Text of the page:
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Writing: Theory and History of the Technology of Civilization

ISBN: 978-1-118-25532-2
296 pages
February 2012, Wiley-Blackwell
Writing: Theory and History of the Technology of Civilization (1118255321) cover image
Writing: Theory and History of the Technology of Civilization traces the origins of writing tied to speech from ancient Sumer through the Greek alphabet and beyond.
  • Examines the earliest evidence for writing in Mesopotamia in the fourth millennium BC, the origins of purely phonographic systems, and the mystery of alphabetic writing
  • Includes discussions of Ancient Egyptian,Chinese, and Mayan writing
  • Shows how the structures of writing served and do serve social needs and in turn create patterns of social behavior
  • Clarifies the argument with many illustrations
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List of Illustrations ix

Maps xiv

Preface xv

Chronology xvii

Introduction: A Difficult Topic, Little Studied, Poorly Understood 1

1 What Is Writing? 11

2 Writing with Signs 19

3 Categories and Features of Writing 38

4 Some General Issues in the Study of Writing 51

5 Protocuneiform and Counting Tokens 60

6 Origin of Lexigraphic Writing in Mesopotamia 70

7 Plato's Ideas and Champollion’s Decipherment of the

Egyptian Hieroglyphs 85

8 Egyptian Writing and Egyptian Speech 100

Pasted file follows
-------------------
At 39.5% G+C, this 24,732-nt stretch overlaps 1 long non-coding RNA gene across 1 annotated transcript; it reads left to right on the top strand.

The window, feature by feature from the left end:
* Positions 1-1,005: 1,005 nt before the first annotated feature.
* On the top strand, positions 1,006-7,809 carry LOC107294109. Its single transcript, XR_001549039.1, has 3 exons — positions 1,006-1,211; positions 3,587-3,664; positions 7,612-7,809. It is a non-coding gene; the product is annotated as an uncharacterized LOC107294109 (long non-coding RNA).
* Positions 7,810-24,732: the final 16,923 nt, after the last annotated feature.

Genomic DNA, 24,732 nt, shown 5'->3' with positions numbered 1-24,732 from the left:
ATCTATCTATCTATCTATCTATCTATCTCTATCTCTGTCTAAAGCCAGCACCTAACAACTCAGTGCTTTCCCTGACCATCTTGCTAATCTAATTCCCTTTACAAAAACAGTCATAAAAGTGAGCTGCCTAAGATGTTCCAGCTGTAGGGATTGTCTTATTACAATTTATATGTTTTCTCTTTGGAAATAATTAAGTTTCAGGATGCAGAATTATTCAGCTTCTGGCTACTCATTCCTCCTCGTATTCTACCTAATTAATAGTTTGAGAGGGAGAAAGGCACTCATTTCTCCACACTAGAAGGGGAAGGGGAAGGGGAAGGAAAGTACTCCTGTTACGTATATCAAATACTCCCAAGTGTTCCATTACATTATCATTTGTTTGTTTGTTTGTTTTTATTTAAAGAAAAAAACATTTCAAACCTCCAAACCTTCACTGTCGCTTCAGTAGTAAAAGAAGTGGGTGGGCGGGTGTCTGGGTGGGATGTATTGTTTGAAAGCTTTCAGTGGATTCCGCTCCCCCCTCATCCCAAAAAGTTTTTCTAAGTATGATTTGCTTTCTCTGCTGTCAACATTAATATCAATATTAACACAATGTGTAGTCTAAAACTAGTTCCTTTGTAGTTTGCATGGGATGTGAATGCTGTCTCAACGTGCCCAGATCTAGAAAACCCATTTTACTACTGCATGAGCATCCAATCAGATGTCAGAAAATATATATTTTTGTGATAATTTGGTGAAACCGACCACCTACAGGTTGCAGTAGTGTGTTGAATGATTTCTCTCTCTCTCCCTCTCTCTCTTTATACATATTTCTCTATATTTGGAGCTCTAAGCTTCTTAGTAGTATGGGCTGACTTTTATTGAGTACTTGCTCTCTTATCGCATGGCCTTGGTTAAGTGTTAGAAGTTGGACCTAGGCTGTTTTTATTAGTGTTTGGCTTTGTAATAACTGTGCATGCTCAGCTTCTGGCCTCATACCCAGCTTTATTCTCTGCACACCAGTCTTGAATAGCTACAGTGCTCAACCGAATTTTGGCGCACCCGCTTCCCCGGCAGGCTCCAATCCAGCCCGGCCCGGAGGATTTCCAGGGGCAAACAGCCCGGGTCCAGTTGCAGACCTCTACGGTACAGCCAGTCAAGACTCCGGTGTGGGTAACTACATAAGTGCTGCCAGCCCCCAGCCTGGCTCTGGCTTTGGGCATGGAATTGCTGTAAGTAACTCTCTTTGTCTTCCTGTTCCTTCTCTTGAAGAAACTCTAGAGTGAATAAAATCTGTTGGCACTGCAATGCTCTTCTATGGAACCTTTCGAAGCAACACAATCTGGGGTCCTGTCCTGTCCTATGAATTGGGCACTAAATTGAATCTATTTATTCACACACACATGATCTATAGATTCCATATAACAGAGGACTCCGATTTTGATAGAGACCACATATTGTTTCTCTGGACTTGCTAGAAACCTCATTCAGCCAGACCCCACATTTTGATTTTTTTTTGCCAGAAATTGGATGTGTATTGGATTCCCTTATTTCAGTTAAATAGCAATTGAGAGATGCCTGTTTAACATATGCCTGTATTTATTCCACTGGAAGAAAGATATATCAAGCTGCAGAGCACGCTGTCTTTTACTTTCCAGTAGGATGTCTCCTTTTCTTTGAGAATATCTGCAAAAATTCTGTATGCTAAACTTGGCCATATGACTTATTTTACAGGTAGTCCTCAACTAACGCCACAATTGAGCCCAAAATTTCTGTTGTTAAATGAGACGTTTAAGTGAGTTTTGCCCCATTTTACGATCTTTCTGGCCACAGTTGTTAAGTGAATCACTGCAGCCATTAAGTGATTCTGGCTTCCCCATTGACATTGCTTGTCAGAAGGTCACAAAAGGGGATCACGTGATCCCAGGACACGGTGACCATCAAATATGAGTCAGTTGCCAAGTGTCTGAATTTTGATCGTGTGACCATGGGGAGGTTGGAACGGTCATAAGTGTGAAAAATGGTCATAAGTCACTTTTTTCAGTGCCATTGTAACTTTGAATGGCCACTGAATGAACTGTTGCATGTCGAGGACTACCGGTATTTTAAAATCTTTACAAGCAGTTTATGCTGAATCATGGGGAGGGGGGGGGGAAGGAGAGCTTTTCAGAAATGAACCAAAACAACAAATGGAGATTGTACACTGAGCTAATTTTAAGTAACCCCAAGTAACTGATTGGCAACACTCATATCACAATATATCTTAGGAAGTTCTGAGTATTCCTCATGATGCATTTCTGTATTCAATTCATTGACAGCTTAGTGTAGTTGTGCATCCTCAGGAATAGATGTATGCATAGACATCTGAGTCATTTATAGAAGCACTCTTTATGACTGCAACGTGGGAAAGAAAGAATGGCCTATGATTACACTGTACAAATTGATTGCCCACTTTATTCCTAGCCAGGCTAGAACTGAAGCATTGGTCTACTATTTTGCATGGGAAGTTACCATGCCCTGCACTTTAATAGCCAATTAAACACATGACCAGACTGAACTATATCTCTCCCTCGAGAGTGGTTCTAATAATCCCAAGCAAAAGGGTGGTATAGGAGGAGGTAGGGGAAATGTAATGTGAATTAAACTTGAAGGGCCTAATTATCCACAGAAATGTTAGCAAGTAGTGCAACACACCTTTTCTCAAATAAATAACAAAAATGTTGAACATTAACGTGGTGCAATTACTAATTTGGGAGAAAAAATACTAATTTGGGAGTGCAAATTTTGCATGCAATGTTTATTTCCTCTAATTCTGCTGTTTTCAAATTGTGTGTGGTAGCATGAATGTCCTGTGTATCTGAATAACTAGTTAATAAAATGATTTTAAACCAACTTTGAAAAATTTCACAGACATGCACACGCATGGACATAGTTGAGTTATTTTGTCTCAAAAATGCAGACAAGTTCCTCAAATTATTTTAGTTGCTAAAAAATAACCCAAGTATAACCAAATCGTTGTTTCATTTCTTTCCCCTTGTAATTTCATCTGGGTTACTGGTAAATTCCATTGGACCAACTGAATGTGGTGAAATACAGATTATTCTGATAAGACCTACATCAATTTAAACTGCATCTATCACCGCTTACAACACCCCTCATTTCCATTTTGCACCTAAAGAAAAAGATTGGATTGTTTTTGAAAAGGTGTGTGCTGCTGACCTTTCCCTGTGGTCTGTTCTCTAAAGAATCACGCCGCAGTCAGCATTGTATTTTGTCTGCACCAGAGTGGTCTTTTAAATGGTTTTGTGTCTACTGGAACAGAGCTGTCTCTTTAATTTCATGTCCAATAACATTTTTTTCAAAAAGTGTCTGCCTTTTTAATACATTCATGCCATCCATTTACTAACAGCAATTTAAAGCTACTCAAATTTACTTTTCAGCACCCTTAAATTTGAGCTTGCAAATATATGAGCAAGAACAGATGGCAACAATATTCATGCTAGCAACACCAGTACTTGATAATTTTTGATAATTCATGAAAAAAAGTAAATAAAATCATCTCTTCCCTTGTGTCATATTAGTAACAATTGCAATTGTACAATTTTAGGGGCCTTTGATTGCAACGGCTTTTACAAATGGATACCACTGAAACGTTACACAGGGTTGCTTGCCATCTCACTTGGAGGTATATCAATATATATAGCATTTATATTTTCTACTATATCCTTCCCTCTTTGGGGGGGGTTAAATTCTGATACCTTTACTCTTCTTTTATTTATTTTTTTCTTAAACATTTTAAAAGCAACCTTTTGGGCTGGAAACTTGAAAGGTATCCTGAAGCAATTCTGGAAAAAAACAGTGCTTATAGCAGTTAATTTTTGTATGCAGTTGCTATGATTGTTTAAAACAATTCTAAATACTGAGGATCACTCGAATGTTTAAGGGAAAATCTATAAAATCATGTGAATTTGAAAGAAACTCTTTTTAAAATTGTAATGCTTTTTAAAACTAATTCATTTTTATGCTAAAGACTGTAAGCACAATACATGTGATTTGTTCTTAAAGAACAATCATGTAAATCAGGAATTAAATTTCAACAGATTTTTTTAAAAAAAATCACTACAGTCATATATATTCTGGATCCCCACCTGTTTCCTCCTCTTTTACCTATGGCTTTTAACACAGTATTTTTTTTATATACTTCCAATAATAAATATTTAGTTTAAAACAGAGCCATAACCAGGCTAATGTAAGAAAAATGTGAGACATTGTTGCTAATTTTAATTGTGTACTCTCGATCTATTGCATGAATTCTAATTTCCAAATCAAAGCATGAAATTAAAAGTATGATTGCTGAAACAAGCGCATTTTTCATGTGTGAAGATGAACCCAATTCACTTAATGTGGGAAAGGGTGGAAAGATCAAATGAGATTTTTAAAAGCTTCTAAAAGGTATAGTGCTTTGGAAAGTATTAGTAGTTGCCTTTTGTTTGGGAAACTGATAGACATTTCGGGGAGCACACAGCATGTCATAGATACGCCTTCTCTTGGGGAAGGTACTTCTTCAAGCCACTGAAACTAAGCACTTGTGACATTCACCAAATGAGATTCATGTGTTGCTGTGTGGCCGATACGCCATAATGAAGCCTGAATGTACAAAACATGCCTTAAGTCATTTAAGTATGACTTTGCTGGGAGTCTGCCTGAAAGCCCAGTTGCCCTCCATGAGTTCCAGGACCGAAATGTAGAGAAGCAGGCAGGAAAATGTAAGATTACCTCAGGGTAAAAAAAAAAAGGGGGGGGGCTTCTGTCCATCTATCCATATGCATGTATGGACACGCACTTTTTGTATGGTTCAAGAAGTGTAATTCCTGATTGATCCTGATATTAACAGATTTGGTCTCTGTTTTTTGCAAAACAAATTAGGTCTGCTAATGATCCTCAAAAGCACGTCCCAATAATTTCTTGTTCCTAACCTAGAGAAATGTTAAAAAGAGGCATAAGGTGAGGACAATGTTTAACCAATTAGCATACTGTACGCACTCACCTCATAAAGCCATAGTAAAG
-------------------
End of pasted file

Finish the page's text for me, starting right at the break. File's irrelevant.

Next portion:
9 The Origin and Nature of Egyptian Writing 108

10 “The House of Life”: Scribes and Writing in Ancient Egypt 120

11 Syllabic Scripts of the Aegean 128

12 The West Semitic Revolution 148

13 What Kind of Writing Was West Semitic? 163

14 The Origins of West Semitic Writing 175

15 Chinese Logography 187

16 Lexigraphic Writing in Mesoamerica 206

17 The Greek Alphabet: A Writing That Changed the World 227

18 Summary and Conclusions 245

Glossary 255

Bibliography 263

Index 270

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Barry B. Powell is Halls-Bascom Professor Emeritus of Classics at the University of Wisconsin-Madison. He has written extensively on ancient Greek literature and the history of writing. His books include Homer and the Origin of the Greek Alphabet (1991), A New Companion to Homer (editor, with Ian Morris) (1997), Writing and the Origins of Greek Literature (2001), and two editions of Homer (second edition, Blackwell, 2007).
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  • Traces the origins of writing tied to speech from ancient Sumer through the Greek alphabet and beyond

  • Examines the earliest evidence for writing in Mesopotamia in the fourth millennium BC, the origins of purely phonographic systems, and the mystery of alphabetic writing

  • Includes discussions of Ancient Egyptian, Chinese, and Mayan writing

  • Shows how the structures of writing served and do serve social needs and in turn create patterns of social behavior

  • Clarifies the argument with many illustrations
See More
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